Qualified Improvement Property: Businesses may now immediately write off improvements on certain qualified property instead of depreciating such improvements over the 39-year life of the property. This is a long-anticipated technical correction to the Tax Cuts and Jobs Act, correcting a drafting error that excluded qualified improvement property from bonus depreciation treatment. 

Corporate AMT Credits: Corporations may now quickly access their alternative minimum tax (AMT) credits. The Tax Cuts and Jobs Act had these remaining credits refundable over a period of years ending in 2021. 

Charitable Contributions: The corporate charitable contribution limit is increased to 25 percent of taxable income, up from 10 percent. The charitable contribution deduction limit for food is increased to 25 percent.  

Excise Tax Waiver for Alcohol Used to Produce Hand Sanitizer: For 2020, no excise tax will be imposed upon any distilled spirits used or contained in hand sanitizer.

Tax relief for individuals and families

The CARES Act also contains a number of tax provisions designed to benefit individual taxpayers and families. Those are:  

Cash Payments For Individuals: Individuals and families would receive cash payments of up to $1,200 per person ($2,400 for couples filing joint returns). These payments will increase by $500 for each child. The payments will gradually be phased out for individual taxpayers earning more than $75,000 in adjusted gross income ($112,500 for head of household filers or $150,000 for joint filers). Individual taxpayers earning more than $99,000 in adjusted gross income ($198,000 for joint filers) will not be eligible. Adjusted gross income will be based upon the numbers reported on the taxpayer’s 2019 income tax return, or if the taxpayer has not yet filed a tax return for 2019, the numbers reported on the 2018 income tax return.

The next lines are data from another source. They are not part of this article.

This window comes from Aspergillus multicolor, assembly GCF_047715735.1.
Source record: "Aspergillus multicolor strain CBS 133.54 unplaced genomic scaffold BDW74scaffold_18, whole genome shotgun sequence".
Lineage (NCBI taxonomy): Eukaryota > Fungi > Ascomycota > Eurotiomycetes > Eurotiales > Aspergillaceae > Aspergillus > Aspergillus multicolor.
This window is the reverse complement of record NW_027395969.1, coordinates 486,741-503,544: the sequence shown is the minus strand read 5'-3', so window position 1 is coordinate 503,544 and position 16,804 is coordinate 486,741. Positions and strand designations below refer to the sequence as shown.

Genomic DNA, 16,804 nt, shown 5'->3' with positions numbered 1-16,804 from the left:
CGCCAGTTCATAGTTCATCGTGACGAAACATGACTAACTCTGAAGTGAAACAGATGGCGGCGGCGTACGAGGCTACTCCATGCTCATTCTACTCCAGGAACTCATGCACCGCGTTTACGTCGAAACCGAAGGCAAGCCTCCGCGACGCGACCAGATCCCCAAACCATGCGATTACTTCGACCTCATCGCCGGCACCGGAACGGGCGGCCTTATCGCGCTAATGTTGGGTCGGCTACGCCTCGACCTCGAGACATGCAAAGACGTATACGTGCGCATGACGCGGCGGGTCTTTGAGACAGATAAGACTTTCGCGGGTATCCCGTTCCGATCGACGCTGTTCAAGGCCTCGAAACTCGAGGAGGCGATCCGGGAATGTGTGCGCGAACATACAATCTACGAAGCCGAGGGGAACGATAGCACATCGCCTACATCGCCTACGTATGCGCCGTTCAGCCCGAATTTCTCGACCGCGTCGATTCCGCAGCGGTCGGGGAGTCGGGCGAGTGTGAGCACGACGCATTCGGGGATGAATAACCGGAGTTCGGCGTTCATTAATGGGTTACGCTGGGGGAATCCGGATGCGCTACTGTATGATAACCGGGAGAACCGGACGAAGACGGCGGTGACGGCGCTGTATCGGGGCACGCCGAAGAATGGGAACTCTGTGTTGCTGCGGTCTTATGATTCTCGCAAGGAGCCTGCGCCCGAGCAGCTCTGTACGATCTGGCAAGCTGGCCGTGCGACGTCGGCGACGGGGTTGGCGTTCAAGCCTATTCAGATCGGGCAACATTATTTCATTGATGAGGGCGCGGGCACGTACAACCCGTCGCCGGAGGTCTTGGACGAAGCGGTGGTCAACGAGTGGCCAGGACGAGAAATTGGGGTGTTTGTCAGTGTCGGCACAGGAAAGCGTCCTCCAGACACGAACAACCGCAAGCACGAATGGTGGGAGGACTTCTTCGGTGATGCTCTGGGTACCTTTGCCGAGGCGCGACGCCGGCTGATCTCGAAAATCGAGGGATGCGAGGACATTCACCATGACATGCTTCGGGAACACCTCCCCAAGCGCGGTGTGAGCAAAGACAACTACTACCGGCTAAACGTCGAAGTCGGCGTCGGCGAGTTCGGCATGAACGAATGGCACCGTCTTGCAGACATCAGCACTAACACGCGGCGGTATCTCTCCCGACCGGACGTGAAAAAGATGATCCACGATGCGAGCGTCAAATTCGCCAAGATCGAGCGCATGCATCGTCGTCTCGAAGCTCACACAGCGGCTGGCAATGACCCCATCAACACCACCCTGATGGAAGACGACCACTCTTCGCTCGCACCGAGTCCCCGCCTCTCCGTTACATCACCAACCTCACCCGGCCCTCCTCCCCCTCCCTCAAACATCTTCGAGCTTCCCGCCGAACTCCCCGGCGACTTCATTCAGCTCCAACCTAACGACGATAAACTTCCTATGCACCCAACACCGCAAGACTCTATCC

Student Loan Repayment Income Exclusion: Employers may contribute up to $5,250 annually toward the employee’s student loans with such payment excluded from the employee’s income. This exclusion from income applies to employer payments made after enactment of the CARES Act and before January 31, 2021.

Charitable Contributions: Individuals who do not itemize their deductions are allowed to deduct up to $300 of cash contributions. Individual taxpayers who itemize can deduct amounts up to 60 percent, up from 50 percent.

Retirement Plans: Individuals can withdraw up to $100,000 from their retirement accounts without paying the 10 percent penalty. The income attributable to such distributions is taxed over a period of three years, unless the taxpayer recontributes the withdrawn funds to an eligible retirement plan during those three years. The CARES Act also provides for a temporary waiver of the minimum required distributions for certain retirement plans and accounts. Generally, an employee is required to start taking annual distributions in the calendar year after he or she attains age 70½. This requirement is now waived for distributions that would otherwise be required in 2020.

 


Recent publications

Subscribe and stay up to date with the latest legal news, information and events...